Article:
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In the years preceding the U.S. manufacturer of automobiles (which began around 1900), the bicycle became an important means of conveyance and recreation, and it remains an attractive, economical mode of transportation and a vibrant industry in the twenty-first century. By offering riders an uncommon sense of personal freedom and self-reliance, the bicycle has had a profound impact on Americans’ relationship to the environment and one another.
The bike's popularity began to rise in 1876 with the advent of the safety bike, and the bicycle became a primary form of transportation. Here a woman commutes by bike in Portland, Oregon.The bike’s popularity began to rise in 1876 with the advent of the safety bike, and the bicycle became a primary form of transportation. Here a woman commutes by bike in Portland, Oregon. JORDAN SIEMENS/ICONIC/GETTY IMAGES
The bicycle’s popularity began to rise in 1876 with the advent of the safety bike. Invented by Englishman H. J. Lawson (1852–1925), the bicycle had wheels of similar size and a bike chain to drive the rear wheel. This practical design was changed again in 1895 when the rubber tires were modified to hold air. Mass production of the safety bicycle began in 1885.
These technological improvements, an increase in advertising spending by manufacturers, and a decrease in the average price per unit to around $50 created an explosion in bicycle sales and manufacturing in the late nineteenth century. Whereas in 1890 only 40,000 bicycles were produced in the United States, in 1896 an estimated 1.2 million bikes were provided. The number of manufacturing companies multiplied more than tenfold, from 27 to 312, during the same period.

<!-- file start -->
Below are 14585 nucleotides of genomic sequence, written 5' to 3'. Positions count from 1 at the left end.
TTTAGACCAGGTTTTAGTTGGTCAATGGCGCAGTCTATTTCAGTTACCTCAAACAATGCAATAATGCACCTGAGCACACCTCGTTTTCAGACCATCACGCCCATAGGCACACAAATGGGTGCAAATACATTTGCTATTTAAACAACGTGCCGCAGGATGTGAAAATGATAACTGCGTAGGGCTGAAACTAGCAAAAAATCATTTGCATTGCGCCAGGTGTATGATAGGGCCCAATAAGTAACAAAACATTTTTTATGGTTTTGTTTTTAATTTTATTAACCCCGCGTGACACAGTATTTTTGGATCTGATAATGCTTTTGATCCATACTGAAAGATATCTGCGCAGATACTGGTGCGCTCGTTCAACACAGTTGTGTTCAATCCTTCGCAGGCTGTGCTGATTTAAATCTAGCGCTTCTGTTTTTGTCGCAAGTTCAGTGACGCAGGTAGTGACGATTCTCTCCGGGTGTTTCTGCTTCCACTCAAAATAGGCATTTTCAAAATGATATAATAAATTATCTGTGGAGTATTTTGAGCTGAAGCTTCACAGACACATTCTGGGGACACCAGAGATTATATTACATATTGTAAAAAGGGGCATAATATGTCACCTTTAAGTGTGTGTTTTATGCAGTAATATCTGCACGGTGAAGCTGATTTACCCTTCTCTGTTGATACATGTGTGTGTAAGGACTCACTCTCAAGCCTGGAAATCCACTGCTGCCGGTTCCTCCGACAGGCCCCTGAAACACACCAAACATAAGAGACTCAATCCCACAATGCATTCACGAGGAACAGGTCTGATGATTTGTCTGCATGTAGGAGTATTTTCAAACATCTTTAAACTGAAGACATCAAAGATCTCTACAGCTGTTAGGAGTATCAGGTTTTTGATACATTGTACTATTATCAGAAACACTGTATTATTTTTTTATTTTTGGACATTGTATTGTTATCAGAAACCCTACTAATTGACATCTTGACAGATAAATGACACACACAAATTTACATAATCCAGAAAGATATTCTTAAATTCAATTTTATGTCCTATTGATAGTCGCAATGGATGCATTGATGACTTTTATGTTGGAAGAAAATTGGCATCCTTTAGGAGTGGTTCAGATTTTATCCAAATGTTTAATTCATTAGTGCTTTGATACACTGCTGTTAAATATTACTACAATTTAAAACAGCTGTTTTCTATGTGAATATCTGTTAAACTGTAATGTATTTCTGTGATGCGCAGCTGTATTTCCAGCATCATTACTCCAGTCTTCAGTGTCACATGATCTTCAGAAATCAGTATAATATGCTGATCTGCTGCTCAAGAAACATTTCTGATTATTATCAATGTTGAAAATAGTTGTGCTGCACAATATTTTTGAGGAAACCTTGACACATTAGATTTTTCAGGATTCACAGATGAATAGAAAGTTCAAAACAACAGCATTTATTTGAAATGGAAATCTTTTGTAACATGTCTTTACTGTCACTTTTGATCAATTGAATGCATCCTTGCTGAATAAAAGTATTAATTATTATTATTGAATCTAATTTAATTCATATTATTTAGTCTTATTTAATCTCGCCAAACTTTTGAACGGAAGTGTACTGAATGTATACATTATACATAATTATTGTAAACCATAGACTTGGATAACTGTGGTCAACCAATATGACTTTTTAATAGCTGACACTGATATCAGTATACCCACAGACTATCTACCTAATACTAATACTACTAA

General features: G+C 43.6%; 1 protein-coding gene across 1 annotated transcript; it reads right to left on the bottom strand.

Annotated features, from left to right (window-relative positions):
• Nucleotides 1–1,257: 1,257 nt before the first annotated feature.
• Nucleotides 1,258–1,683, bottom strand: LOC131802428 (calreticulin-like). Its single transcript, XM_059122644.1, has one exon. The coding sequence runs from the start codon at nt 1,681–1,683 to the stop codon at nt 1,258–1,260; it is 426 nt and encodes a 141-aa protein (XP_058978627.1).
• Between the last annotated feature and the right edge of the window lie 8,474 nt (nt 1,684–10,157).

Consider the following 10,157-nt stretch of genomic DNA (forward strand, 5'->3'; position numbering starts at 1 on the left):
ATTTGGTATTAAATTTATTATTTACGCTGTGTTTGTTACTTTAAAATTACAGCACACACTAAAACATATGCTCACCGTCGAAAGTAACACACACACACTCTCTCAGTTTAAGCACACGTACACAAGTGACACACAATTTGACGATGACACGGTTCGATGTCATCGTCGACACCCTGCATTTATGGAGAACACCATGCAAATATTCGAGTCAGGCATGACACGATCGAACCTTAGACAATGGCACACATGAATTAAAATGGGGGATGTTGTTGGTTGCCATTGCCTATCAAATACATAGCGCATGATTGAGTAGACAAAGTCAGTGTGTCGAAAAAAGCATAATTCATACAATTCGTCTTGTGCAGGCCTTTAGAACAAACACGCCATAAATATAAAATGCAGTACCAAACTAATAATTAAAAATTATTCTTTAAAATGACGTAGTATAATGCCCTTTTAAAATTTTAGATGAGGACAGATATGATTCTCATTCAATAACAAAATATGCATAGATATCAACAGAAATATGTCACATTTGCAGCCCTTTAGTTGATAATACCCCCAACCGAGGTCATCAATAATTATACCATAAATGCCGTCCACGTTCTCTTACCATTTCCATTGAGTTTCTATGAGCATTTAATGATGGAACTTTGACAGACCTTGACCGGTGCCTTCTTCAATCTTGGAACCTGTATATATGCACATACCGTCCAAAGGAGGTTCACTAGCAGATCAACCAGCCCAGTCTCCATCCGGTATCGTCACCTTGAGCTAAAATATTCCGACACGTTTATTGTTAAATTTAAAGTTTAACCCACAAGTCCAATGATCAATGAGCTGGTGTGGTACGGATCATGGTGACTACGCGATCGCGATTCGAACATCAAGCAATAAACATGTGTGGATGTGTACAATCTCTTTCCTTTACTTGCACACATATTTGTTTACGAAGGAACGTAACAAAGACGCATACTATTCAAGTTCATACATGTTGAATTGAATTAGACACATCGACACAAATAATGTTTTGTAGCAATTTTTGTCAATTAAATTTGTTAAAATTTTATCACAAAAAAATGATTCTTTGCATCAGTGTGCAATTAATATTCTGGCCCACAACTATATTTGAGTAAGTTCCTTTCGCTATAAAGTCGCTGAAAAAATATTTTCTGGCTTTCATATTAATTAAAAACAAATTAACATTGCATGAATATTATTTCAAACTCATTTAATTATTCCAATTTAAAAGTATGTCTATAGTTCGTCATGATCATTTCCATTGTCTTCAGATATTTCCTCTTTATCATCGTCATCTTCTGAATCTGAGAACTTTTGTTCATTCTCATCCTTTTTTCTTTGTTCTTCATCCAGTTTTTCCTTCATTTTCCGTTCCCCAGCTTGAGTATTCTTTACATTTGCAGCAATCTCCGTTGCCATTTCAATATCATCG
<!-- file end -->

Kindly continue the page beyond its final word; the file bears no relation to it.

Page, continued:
Among urban middle- and upper-class consumers, the bicycle quickly became the preferred form of transportation, as horse-drawn carriages and streetcars now seemed crowded, slow, and limited in their destinations by comparison. The bike allowed riders to venture outside of their usual locales to explore the city and countryside on what came to be known as a bicycle tour. You can know different kind of mountain bike riding place and best climbing in this http://mountainbikereviewer.com/
Another sociopolitical effect of the bicycle craze of the late nineteenth century was the advent of the female cyclist. Coinciding with the rise of the so-called New Woman—the emerging ideal, championed by a growing contingent of feminists, of an intelligent, independent, and strong-willed woman—the bicycle allowed women a degree of mobility and independence that they had never before enjoyed.
Indeed, in a New York World interview that appeared in 1896, leading women’s rights activist Susan B. Anthony (1820–1906) famously proclaimed, “Let me tell you what I think of bicycling. I believe that it has done more to emancipate women than any one thing in the world. I rejoice every time I see a woman ride by on a wheel.
It gives her a sensation of self-reliance and confidence the moment she gets her seat; and away she goes, the picture of untrammeled womanhood.” Female cyclists also initiated some changes to women’s wardrobes in the late nineteenth century, introducing the more practical billowing pants known as “bloomers” as an alternative to the long dresses that had previously been the standard feminine attire.
The bicycle industry yielded some of the many innovators in twentieth-century transportation, including bicycle designer Charles Edward Duryea (1861–1938), who demonstrated the first successful gas-powered car in the United States with his brother Frank (1869–1967) in 1893. Brothers John and Horace Dodge (1864–1920; 1868–1920) introduced the use of ball bearings into bicycle designs in 1890 and later founded the Dodge Brothers Company, one of the most successful American automobile companies.